Flat 304, NO 8, Takhti SQ, Fereshte, Valiasr, Tehran, Iran
+98 21-22233389
+98 21-26459281

Transportation in Iran

Transportation is one of the most important steps in Supply chain management (SCM); especially in International business and due to Iran’s geographical location- middle east- Iran has been playing a key role in that matter. Having Caspian in the north, Persian Gulf and Oman Sea in the south, as well as being located in the Heart of Silk road, makes Iran one of the most strategic countries in transportation industry.


Once a history, Silk-road is now what China is investing in, which will increase the amount of trade between China, and Iran, and the countries, in Europe. The first shot at this, was a 32-container train from Wuyi, China that arrived in Tehran, Iran about a year ago in June 2016, which shortened the typical ship-based travel time by 30 days.

Iran has also a wide range of Roads, covering a distance of 180,958 kilometers, with 15,000 kilometers of paved highways and freeways.

Road Type

Covering Distance


1900 KM


~13,000 KM

Other paved ways

~112,000 KM

Unpaved ways

47,000 KM

Yearly about 12 million Tons of Goods are transported through Iran, only by roads.

As road transport is still the default transportation method in Iran, the government is aiming to step up investment levels in both public transport and its road network. Updates to roads across the nation will provide international trucking firms with many new routes to explore. And, given Iran’s favourable geographic location, this could provide a highly lucrative revenue stream for transport and logistics firms.


Iran is benefiting from 10,459 kilometers of railroads. The routes, connected to middle East and Europe railways from West (Razi border); to Azerbaijan railway from North West (Jolfa border); to Caspian sea and ports of Turkmenistan, Kazakhstan, Azerbaijan and Russia from North (ports of Amirabad, Neka and Turkmenistan), to Central Asian, Russia and China railways from North East (Sarakhs border), to Pakistan railway from South East (Mirjaveh border) and to Persian Gulf and open seas of the world from South (Bandar Abbas and Imam Khomeini ports).download (1)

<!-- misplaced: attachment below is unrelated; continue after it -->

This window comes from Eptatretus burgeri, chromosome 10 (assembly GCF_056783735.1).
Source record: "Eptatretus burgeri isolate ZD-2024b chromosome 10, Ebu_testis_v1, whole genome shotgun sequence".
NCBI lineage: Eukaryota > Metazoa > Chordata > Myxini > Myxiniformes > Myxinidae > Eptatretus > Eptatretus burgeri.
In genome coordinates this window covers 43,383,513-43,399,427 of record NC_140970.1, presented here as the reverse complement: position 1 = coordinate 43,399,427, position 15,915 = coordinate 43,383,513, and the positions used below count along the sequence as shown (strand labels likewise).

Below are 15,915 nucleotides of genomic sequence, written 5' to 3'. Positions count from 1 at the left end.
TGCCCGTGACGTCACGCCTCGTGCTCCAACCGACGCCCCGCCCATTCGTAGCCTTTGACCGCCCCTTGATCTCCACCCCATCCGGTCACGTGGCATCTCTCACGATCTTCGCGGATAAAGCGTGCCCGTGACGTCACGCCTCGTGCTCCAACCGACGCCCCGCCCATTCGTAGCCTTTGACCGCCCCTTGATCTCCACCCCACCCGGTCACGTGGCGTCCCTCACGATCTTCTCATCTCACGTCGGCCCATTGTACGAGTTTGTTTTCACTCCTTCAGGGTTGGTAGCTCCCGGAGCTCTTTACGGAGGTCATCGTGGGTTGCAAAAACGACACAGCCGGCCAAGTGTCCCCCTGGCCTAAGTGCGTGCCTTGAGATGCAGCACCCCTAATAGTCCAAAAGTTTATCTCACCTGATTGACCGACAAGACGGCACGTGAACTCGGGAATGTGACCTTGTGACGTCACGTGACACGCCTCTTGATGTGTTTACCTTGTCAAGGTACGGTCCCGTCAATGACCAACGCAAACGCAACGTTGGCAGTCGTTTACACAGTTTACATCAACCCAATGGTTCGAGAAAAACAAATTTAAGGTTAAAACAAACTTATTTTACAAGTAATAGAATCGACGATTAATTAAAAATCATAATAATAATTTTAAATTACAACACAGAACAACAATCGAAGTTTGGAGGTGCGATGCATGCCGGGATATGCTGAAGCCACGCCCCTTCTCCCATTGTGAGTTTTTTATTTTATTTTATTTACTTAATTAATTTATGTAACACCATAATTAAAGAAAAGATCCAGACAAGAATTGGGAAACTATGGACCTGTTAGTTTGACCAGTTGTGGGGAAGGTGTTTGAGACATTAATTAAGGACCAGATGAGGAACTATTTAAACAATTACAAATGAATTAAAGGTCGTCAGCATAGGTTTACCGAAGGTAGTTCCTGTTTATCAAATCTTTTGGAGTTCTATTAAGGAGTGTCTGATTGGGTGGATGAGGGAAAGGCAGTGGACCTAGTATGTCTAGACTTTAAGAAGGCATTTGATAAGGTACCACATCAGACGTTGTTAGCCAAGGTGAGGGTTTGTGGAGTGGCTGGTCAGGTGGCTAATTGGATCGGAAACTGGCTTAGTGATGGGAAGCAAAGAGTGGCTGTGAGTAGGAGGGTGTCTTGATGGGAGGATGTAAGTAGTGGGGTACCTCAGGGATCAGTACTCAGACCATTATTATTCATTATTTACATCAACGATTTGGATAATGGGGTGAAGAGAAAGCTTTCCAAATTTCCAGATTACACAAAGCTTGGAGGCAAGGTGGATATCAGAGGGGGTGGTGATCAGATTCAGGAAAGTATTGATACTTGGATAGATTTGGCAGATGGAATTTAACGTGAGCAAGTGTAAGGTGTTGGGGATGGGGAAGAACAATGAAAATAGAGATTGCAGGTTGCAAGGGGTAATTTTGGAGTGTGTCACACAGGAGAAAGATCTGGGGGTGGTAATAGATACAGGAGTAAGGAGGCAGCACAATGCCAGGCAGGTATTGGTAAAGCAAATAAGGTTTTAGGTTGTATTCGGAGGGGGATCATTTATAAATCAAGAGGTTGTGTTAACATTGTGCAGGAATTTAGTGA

Available amount

Under construction





In Maritime sector, promotion of capacity of ports of Chabahar and Shahid Rajaee in South and Amirabad in North as well as establishment of shipping lines in the region are among measures taken in the framework of transport cooperation vision which shall deeply affect transportation and trade in Asia and the Pacific. Ports of Shahid Rajaee, Amirabad and Anzali enjoy outstanding location in transit route of the North- South corridor. In addition, ports of Imam Khomeini, Shahid Bahonar, Lengeh, Boushehr, Chabahar and Noshahr have got their own unique potentials.

Bandar Abbas, Iran’s main container port in the country and largest hub in the Persian Gulf. The port accounted for 37% of the country’s total transit traffic in 2011. The vast majority of the country’s oil exports are by sea. As such, significant investment in upgrading existing facilities, or construction of new ports, is being seen. Much of this investment is being sourced from international Organizations.

For example, India’s Petroleum and Natural Gas Ministry announced in 2016 that it will be investing $20 billion in the development of a major port at Chabahar on Iran’s southern coast. Outside of the oil trade, a number of sea freight operators are either re-entering Iran or signing Memorandums of Understanding (MoU) to begin work. New maritime ties have been established; including with Swiss MSC allowing Swiss and Iranian companies to form joint ventures; as well as with South Korea to allow both countries to enjoy mutual unrestricted port calls and search and rescue assistance.



Iran currently has close to 300 airports. 50 of these ports are for commercial use while only a handful serve international flights. The Iran Airports and Aviation Development Forum announced in 2015 that it will be investing some $8 billion in 27 new terminals around the country.

Iran has a long way to go before its ambition of becoming a regional air transport hub is realized. With traffic of 6 million passengers a year, Tehran’s airport is dwarfed by Dubai’s 78 million. Iran plans to boost capacity to 45 million on the way to a target of 70 million.

Carriers in the Persian Gulf Arab countries dominate long-haul travel, thanks to smart, efficient hubs and a strategic position that places two-thirds of the world’s population within an optimal 4-8 hours’ flying time from Dubai, home to regional heavyweight Emirates.

The only serious regional competitor to these carriers for now is Turkish Airlines. But the variety of short- and long-haul jets acquired by Iran suggests that it wants a share of the spoils in the future.

Leave a reply